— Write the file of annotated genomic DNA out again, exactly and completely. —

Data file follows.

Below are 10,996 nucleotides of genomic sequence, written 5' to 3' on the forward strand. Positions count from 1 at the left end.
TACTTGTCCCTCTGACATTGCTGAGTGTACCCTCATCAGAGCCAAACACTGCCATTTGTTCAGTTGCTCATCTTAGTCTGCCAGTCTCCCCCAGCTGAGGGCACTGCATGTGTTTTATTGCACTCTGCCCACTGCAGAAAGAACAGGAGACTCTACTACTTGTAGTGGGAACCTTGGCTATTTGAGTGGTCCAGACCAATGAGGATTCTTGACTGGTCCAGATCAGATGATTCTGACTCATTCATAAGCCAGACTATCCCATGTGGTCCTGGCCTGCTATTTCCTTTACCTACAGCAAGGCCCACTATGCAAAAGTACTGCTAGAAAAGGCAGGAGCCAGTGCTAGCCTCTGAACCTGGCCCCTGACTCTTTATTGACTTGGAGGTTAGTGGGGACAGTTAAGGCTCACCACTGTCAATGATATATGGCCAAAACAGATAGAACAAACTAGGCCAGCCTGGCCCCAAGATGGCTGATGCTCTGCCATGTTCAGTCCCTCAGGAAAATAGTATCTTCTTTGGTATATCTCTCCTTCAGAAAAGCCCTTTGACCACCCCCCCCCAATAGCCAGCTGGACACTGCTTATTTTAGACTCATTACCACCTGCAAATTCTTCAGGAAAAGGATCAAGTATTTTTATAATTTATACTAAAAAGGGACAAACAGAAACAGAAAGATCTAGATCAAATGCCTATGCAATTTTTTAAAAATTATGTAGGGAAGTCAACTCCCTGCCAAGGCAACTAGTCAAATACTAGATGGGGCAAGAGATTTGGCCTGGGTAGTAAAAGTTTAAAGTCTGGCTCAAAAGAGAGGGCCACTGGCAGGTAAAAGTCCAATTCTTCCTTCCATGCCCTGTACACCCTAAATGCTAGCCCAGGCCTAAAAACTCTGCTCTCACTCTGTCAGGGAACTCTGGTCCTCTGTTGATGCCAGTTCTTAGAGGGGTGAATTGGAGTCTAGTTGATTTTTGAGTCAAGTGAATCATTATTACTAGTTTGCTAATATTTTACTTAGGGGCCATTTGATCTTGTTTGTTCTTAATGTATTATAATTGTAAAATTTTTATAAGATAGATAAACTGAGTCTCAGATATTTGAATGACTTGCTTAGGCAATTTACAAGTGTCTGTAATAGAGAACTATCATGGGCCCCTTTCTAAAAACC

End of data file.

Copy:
Below are 10,996 nucleotides of genomic sequence, written 5' to 3' on the forward strand. Positions count from 1 at the left end.
TACTTGTCCCTCTGACATTGCTGAGTGTACCCTCATCAGAGCCAAACACTGCCATTTGTTCAGTTGCTCATCTTAGTCTGCCAGTCTCCCCCAGCTGAGGGCACTGCATGTGTTTTATTGCACTCTGCCCACTGCAGAAAGAACAGGAGACTCTACTACTTGTAGTGGGAACCTTGGCTATTTGAGTGGTCCAGACCAATGAGGATTCTTGACTGGTCCAGATCAGATGATTCTGACTCATTCATAAGCCAGACTATCCCATGTGGTCCTGGCCTGCTATTTCCTTTACCTACAGCAAGGCCCACTATGCAAAAGTACTGCTAGAAAAGGCAGGAGCCAGTGCTAGCCTCTGAACCTGGCCCCTGACTCTTTATTGACTTGGAGGTTAGTGGGGACAGTTAAGGCTCACCACTGTCAATGATATATGGCCAAAACAGATAGAACAAACTAGGCCAGCCTGGCCCCAAGATGGCTGATGCTCTGCCATGTTCAGTCCCTCAGGAAAATAGTATCTTCTTTGGTATATCTCTCCTTCAGAAAAGCCCTTTGACCACCCCCCCCCAATAGCCAGCTGGACACTGCTTATTTTAGACTCATTACCACCTGCAAATTCTTCAGGAAAAGGATCAAGTATTTTTATAATTTATACTAAAAAGGGACAAACAGAAACAGAAAGATCTAGATCAAATGCCTATGCAATTTTTTAAAAATTATGTAGGGAAGTCAACTCCCTGCCAAGGCAACTAGTCAAATACTAGATGGGGCAAGAGATTTGGCCTGGGTAGTAAAAGTTTAAAGTCTGGCTCAAAAGAGAGGGCCACTGGCAGGTAAAAGTCCAATTCTTCCTTCCATGCCCTGTACACCCTAAATGCTAGCCCAGGCCTAAAAACTCTGCTCTCACTCTGTCAGGGAACTCTGGTCCTCTGTTGATGCCAGTTCTTAGAGGGGTGAATTGGAGTCTAGTTGATTTTTGAGTCAAGTGAATCATTATTACTAGTTTGCTAATATTTTACTTAGGGGCCATTTGATCTTGTTTGTTCTTAATGTATTATAATTGTAAAATTTTTATAAGATAGATAAACTGAGTCTCAGATATTTGAATGACTTGCTTAGGCAATTTACAAGTGTCTGTAATAGAGAACTATCATGGGCCCCTTTCTAAAAACC